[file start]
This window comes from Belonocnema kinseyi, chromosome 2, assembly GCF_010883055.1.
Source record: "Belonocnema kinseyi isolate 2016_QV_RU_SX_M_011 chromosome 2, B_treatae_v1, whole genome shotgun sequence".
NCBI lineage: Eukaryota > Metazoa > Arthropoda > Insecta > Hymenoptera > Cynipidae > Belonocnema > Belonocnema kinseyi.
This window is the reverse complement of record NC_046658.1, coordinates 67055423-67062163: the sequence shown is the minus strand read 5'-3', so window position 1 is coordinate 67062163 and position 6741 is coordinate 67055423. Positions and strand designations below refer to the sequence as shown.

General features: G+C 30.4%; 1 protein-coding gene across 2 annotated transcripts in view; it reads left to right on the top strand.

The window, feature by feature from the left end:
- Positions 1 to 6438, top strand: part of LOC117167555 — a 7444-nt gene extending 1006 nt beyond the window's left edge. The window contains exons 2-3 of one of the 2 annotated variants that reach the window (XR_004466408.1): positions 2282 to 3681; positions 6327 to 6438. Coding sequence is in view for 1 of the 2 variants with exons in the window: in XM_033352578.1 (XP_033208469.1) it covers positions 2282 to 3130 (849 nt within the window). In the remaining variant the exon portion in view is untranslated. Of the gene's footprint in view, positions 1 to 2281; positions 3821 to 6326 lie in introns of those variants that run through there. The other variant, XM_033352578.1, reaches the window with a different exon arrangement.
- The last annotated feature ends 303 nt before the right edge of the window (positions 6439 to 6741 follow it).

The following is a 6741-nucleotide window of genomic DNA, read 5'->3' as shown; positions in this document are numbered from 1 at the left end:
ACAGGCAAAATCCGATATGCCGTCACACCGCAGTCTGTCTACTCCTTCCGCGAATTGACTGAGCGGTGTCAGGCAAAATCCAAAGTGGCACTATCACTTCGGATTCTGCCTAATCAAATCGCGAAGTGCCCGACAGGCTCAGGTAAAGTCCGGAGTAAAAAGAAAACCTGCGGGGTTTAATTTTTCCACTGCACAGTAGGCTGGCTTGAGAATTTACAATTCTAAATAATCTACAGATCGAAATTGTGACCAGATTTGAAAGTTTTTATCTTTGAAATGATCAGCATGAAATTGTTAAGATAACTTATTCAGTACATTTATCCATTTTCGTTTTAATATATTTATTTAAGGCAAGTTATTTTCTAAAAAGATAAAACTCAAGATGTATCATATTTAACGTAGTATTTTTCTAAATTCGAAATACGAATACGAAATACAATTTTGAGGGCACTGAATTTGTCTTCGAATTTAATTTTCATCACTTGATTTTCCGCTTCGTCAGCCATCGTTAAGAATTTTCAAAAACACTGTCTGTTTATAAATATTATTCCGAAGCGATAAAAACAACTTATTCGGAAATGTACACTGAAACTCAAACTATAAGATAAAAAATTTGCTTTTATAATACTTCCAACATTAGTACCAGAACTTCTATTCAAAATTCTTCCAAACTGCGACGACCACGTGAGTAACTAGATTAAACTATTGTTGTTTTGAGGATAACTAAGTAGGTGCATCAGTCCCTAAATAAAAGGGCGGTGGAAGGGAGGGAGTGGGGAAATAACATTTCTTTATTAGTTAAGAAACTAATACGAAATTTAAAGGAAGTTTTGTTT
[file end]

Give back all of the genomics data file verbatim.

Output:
This window comes from Belonocnema kinseyi, chromosome 2, assembly GCF_010883055.1.
Source record: "Belonocnema kinseyi isolate 2016_QV_RU_SX_M_011 chromosome 2, B_treatae_v1, whole genome shotgun sequence".
NCBI lineage: Eukaryota > Metazoa > Arthropoda > Insecta > Hymenoptera > Cynipidae > Belonocnema > Belonocnema kinseyi.
This window is the reverse complement of record NC_046658.1, coordinates 67055423-67062163: the sequence shown is the minus strand read 5'-3', so window position 1 is coordinate 67062163 and position 6741 is coordinate 67055423. Positions and strand designations below refer to the sequence as shown.

General features: G+C 30.4%; 1 protein-coding gene across 2 annotated transcripts in view; it reads left to right on the top strand.

The window, feature by feature from the left end:
- Positions 1 to 6438, top strand: part of LOC117167555 — a 7444-nt gene extending 1006 nt beyond the window's left edge. The window contains exons 2-3 of one of the 2 annotated variants that reach the window (XR_004466408.1): positions 2282 to 3681; positions 6327 to 6438. Coding sequence is in view for 1 of the 2 variants with exons in the window: in XM_033352578.1 (XP_033208469.1) it covers positions 2282 to 3130 (849 nt within the window). In the remaining variant the exon portion in view is untranslated. Of the gene's footprint in view, positions 1 to 2281; positions 3821 to 6326 lie in introns of those variants that run through there. The other variant, XM_033352578.1, reaches the window with a different exon arrangement.
- The last annotated feature ends 303 nt before the right edge of the window (positions 6439 to 6741 follow it).

The following is a 6741-nucleotide window of genomic DNA, read 5'->3' as shown; positions in this document are numbered from 1 at the left end:
ACAGGCAAAATCCGATATGCCGTCACACCGCAGTCTGTCTACTCCTTCCGCGAATTGACTGAGCGGTGTCAGGCAAAATCCAAAGTGGCACTATCACTTCGGATTCTGCCTAATCAAATCGCGAAGTGCCCGACAGGCTCAGGTAAAGTCCGGAGTAAAAAGAAAACCTGCGGGGTTTAATTTTTCCACTGCACAGTAGGCTGGCTTGAGAATTTACAATTCTAAATAATCTACAGATCGAAATTGTGACCAGATTTGAAAGTTTTTATCTTTGAAATGATCAGCATGAAATTGTTAAGATAACTTATTCAGTACATTTATCCATTTTCGTTTTAATATATTTATTTAAGGCAAGTTATTTTCTAAAAAGATAAAACTCAAGATGTATCATATTTAACGTAGTATTTTTCTAAATTCGAAATACGAATACGAAATACAATTTTGAGGGCACTGAATTTGTCTTCGAATTTAATTTTCATCACTTGATTTTCCGCTTCGTCAGCCATCGTTAAGAATTTTCAAAAACACTGTCTGTTTATAAATATTATTCCGAAGCGATAAAAACAACTTATTCGGAAATGTACACTGAAACTCAAACTATAAGATAAAAAATTTGCTTTTATAATACTTCCAACATTAGTACCAGAACTTCTATTCAAAATTCTTCCAAACTGCGACGACCACGTGAGTAACTAGATTAAACTATTGTTGTTTTGAGGATAACTAAGTAGGTGCATCAGTCCCTAAATAAAAGGGCGGTGGAAGGGAGGGAGTGGGGAAATAACATTTCTTTATTAGTTAAGAAACTAATACGAAATTTAAAGGAAGTTTTGTTT